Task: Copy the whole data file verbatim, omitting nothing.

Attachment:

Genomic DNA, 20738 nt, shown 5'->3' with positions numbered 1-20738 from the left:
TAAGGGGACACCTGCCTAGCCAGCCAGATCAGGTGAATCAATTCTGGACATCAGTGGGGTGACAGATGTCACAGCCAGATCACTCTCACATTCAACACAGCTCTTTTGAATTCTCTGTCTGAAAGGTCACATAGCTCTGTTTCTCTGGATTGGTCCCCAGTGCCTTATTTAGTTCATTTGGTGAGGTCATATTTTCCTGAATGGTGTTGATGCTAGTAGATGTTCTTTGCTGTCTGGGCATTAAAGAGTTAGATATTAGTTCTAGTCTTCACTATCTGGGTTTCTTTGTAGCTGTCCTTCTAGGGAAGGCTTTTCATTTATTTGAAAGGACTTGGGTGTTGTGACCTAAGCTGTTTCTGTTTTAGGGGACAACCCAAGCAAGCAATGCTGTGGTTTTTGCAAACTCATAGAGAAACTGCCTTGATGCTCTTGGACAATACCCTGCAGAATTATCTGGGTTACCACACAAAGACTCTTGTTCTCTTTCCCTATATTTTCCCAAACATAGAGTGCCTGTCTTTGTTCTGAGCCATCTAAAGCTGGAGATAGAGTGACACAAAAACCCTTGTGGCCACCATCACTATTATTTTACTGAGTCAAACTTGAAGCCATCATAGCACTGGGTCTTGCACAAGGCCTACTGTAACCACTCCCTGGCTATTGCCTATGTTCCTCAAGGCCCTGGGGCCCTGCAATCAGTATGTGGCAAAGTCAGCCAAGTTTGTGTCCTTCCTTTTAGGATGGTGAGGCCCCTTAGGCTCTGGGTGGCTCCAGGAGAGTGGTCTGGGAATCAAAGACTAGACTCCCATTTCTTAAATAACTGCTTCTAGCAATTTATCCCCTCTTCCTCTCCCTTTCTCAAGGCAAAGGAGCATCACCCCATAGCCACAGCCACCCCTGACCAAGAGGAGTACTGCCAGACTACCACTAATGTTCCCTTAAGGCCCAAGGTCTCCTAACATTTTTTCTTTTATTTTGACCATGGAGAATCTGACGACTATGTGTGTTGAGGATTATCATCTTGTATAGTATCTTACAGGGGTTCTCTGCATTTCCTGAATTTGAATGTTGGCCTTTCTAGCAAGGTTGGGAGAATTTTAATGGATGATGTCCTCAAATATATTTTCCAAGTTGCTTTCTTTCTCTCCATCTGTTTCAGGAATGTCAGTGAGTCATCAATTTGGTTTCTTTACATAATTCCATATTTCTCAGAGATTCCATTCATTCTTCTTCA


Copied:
Genomic DNA, 20738 nt, shown 5'->3' with positions numbered 1-20738 from the left:
TAAGGGGACACCTGCCTAGCCAGCCAGATCAGGTGAATCAATTCTGGACATCAGTGGGGTGACAGATGTCACAGCCAGATCACTCTCACATTCAACACAGCTCTTTTGAATTCTCTGTCTGAAAGGTCACATAGCTCTGTTTCTCTGGATTGGTCCCCAGTGCCTTATTTAGTTCATTTGGTGAGGTCATATTTTCCTGAATGGTGTTGATGCTAGTAGATGTTCTTTGCTGTCTGGGCATTAAAGAGTTAGATATTAGTTCTAGTCTTCACTATCTGGGTTTCTTTGTAGCTGTCCTTCTAGGGAAGGCTTTTCATTTATTTGAAAGGACTTGGGTGTTGTGACCTAAGCTGTTTCTGTTTTAGGGGACAACCCAAGCAAGCAATGCTGTGGTTTTTGCAAACTCATAGAGAAACTGCCTTGATGCTCTTGGACAATACCCTGCAGAATTATCTGGGTTACCACACAAAGACTCTTGTTCTCTTTCCCTATATTTTCCCAAACATAGAGTGCCTGTCTTTGTTCTGAGCCATCTAAAGCTGGAGATAGAGTGACACAAAAACCCTTGTGGCCACCATCACTATTATTTTACTGAGTCAAACTTGAAGCCATCATAGCACTGGGTCTTGCACAAGGCCTACTGTAACCACTCCCTGGCTATTGCCTATGTTCCTCAAGGCCCTGGGGCCCTGCAATCAGTATGTGGCAAAGTCAGCCAAGTTTGTGTCCTTCCTTTTAGGATGGTGAGGCCCCTTAGGCTCTGGGTGGCTCCAGGAGAGTGGTCTGGGAATCAAAGACTAGACTCCCATTTCTTAAATAACTGCTTCTAGCAATTTATCCCCTCTTCCTCTCCCTTTCTCAAGGCAAAGGAGCATCACCCCATAGCCACAGCCACCCCTGACCAAGAGGAGTACTGCCAGACTACCACTAATGTTCCCTTAAGGCCCAAGGTCTCCTAACATTTTTTCTTTTATTTTGACCATGGAGAATCTGACGACTATGTGTGTTGAGGATTATCATCTTGTATAGTATCTTACAGGGGTTCTCTGCATTTCCTGAATTTGAATGTTGGCCTTTCTAGCAAGGTTGGGAGAATTTTAATGGATGATGTCCTCAAATATATTTTCCAAGTTGCTTTCTTTCTCTCCATCTGTTTCAGGAATGTCAGTGAGTCATCAATTTGGTTTCTTTACATAATTCCATATTTCTCAGAGATTCCATTCATTCTTCTTCA